Germany Shuts Argentina Up and Out, 4-0

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One of  the worst sins you can commit in a big game is to give up an early goal on a free kick. Coaches warn their teams about it all the time. Concentrate. Stick to the player you are marking. No free headers. Yet Thomas Müller left his marker for dead in the third minute of the game to get a head to Bastian Schweinsteiger’s  free kick to give Germany a 1-0 lead.

It was the beginning of a long afternoon for Argentina defender Nicolás Otamendi and the right side of Argentina’s defense.

Germany would score three goals counterattacking that Argentina flank on the way to thrashing Argentina 4-0.  The second would come in the 68th minute with a beautiful reverse ball from Müller, executed while he was on the ground, that allowed Lucas Podolski to walk in on Argentine keeper Sergio Romaro and slip a pass to Miro Klose for a tap-in. Center back Arne Friedrich, of all people, got the third after a beautiful run by Schweinsteiger past three Argentine players, a run that Argentine star Lionel Messi would have been happy to claim as his own. Klose put the fourth away with professional ease, in the 89th minute, from a pass from Mesut Özil.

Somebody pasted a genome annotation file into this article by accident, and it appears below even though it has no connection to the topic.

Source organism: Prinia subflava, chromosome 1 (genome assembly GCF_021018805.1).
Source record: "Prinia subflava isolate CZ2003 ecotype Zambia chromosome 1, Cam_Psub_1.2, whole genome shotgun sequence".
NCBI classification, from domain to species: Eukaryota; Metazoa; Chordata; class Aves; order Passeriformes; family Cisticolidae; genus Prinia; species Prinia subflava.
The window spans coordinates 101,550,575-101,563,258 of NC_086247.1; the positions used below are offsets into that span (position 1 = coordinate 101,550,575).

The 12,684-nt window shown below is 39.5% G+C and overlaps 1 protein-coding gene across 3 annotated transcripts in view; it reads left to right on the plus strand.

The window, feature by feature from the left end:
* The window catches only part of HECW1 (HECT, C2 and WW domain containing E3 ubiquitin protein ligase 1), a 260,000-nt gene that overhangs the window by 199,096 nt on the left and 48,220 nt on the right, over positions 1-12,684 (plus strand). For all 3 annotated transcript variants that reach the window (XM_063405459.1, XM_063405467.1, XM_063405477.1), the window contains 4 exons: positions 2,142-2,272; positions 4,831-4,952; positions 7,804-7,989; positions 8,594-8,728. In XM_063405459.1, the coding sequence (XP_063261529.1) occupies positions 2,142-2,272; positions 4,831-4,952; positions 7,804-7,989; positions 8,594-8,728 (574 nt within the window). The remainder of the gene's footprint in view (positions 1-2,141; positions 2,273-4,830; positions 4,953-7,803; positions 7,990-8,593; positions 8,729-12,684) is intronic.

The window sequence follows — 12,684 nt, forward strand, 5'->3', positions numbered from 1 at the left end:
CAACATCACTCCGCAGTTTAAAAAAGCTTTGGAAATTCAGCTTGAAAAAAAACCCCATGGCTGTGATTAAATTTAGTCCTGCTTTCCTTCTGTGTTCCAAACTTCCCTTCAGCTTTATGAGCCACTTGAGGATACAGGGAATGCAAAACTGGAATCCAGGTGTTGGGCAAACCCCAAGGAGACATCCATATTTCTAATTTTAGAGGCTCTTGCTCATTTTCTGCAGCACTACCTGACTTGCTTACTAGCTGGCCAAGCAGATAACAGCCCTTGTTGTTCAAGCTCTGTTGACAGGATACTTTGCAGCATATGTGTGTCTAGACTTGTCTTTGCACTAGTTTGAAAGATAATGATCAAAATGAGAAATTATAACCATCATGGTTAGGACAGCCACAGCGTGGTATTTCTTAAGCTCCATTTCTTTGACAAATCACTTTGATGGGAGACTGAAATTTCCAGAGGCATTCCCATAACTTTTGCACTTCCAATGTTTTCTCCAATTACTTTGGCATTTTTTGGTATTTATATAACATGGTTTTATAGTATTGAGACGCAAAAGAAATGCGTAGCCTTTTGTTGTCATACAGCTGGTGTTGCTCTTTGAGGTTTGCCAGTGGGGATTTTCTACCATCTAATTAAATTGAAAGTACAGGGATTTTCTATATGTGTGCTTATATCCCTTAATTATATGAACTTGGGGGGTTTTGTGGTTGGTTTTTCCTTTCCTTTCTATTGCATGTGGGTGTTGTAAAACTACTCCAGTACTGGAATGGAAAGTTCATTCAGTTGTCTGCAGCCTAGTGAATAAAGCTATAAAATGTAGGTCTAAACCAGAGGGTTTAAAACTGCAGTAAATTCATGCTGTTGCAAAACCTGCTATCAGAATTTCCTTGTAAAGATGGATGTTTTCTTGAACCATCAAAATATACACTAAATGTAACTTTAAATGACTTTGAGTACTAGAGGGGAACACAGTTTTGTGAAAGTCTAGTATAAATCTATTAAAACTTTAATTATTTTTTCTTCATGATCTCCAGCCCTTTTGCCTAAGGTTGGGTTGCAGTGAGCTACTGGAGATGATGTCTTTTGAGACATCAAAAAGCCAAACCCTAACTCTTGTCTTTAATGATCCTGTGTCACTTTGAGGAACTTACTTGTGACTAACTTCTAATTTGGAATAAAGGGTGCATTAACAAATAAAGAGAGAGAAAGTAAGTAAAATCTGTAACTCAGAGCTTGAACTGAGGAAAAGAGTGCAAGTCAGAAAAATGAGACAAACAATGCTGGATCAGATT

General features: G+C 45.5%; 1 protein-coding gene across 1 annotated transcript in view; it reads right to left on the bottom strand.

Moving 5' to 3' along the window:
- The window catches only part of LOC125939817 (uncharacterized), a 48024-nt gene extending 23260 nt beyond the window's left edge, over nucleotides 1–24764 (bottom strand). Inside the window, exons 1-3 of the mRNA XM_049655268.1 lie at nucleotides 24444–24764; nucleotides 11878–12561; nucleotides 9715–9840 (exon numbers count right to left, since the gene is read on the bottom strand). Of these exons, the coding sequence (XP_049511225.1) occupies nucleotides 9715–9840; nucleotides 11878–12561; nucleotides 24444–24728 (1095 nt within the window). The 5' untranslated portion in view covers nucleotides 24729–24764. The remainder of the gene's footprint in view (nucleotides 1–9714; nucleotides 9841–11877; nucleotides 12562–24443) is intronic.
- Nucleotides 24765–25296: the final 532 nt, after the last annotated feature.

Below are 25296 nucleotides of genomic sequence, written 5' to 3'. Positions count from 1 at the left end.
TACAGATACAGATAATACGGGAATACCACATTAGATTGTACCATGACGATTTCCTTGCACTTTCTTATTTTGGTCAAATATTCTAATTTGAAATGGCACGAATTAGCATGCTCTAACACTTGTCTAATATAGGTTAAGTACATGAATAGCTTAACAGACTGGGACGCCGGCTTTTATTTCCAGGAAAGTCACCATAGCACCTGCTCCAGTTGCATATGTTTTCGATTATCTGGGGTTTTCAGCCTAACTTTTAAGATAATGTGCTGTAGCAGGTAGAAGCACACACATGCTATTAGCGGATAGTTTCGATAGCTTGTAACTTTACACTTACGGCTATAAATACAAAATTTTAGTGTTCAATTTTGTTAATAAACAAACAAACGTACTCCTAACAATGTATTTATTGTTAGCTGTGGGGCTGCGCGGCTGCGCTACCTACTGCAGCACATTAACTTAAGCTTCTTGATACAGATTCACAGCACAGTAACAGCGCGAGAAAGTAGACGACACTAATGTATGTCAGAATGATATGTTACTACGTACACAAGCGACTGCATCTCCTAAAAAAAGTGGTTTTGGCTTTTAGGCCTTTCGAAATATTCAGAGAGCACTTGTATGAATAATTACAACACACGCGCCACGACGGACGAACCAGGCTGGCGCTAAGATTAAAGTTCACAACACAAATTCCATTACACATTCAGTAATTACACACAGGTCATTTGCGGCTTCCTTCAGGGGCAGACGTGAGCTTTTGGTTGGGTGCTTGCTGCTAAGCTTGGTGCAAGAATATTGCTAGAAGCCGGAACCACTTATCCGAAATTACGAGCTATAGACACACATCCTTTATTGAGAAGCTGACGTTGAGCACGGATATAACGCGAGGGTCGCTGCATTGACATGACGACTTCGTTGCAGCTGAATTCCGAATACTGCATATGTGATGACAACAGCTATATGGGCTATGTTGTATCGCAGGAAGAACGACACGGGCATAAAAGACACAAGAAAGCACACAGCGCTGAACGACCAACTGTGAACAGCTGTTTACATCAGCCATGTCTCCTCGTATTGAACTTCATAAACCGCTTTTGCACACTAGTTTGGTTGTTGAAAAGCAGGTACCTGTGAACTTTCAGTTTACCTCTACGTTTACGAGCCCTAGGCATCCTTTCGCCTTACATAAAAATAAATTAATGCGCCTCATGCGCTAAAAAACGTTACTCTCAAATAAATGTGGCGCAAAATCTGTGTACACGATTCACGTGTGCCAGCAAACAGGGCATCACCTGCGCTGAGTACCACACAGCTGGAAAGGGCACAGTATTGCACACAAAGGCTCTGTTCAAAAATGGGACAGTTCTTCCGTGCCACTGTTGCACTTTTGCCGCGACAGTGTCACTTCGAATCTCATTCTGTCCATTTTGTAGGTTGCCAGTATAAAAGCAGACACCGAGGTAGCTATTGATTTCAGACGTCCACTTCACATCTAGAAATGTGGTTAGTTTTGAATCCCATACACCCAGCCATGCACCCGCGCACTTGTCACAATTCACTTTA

Argentina was beaten on offense, brutalized on defense, and ultimately destroyed by the same German side that dismissed England, only this time without any controversy over mistakes by the ref.  This is a German team that is an entire class better than the one that did so well on  home turf in 2006.  Argentina was left walking around the field, wondering what happened to their vaunted attack. Messi, said to be suffering from a cold, looked slow.  This was not the guy who had been driving defenders nuts throughout the tournament.  Carlos Tevez kept trying to bull his way through, but the German defense, not the fastest in the world, was certainly strong enough to hold him off. Gonzalo Higuain never seemed dangerous. With two defenders assigned to Argentine attackers at any one time, it seemed clear that Germany was going to force lesser lights such as Ángel Di María to beat them. Di María had as many shots on goal—two—as did Messi, which should tell you something.

There would be no fights after this game, as had happened four years ago in Germany when the Germans prevailed on penalty kicks. Certainly, given the pregame trash talk, you might have expected something nasty to break out. But by the time this contest ended, all the fight had been taken out of Argentina.